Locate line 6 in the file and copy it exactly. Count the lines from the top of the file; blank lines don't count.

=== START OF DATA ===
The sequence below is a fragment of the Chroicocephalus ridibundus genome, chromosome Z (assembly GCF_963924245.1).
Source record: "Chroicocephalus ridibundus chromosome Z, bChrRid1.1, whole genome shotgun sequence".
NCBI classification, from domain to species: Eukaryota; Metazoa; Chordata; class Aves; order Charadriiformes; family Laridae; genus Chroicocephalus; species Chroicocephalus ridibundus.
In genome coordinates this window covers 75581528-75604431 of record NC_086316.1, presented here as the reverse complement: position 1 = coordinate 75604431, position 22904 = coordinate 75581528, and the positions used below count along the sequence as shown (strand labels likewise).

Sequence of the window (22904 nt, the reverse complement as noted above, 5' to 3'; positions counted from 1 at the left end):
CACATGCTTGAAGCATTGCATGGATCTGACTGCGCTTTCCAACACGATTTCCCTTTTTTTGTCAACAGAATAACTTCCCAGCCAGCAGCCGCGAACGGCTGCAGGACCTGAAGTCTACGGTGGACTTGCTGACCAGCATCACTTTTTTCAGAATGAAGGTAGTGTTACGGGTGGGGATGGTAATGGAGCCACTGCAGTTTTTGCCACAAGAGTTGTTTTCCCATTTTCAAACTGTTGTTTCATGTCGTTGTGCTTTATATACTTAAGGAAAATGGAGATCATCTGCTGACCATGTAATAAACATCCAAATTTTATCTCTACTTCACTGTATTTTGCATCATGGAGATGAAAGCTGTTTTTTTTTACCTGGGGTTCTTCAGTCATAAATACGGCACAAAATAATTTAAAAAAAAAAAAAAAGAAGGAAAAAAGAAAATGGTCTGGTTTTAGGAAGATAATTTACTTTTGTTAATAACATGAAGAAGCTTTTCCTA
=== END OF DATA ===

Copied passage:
CACATGCTTGAAGCATTGCATGGATCTGACTGCGCTTTCCAACACGATTTCCCTTTTTTTGTCAACAGAATAACTTCCCAGCCAGCAGCCGCGAACGGCTGCAGGACCTGAAGTCTACGGTGGACTTGCTGACCAGCATCACTTTTTTCAGAATGAAGGTAGTGTTACGGGTGGGGATGGTAATGGAGCCACTGCAGTTTTTGCCACAAGAGTTGTTTTCCCATTTTCAAACTGTTGTTTCATGTCGTTGTGCTTTATATACTTAAGGAAAATGGAGATCATCTGCTGACCATGTAATAAACATCCAAATTTTATCTCTACTTCACTGTATTTTGCATCATGGAGATGAAAGCTGTTTTTTTTTACCTGGGGTTCTTCAGTCATAAATACGGCACAAAATAATTTAAAAAAAAAAAAAAAGAAGGAAAAAAGAAAATGGTCTGGTTTTAGGAAGATAATTTACTTTTGTTAATAACATGAAGAAGCTTTTCCTA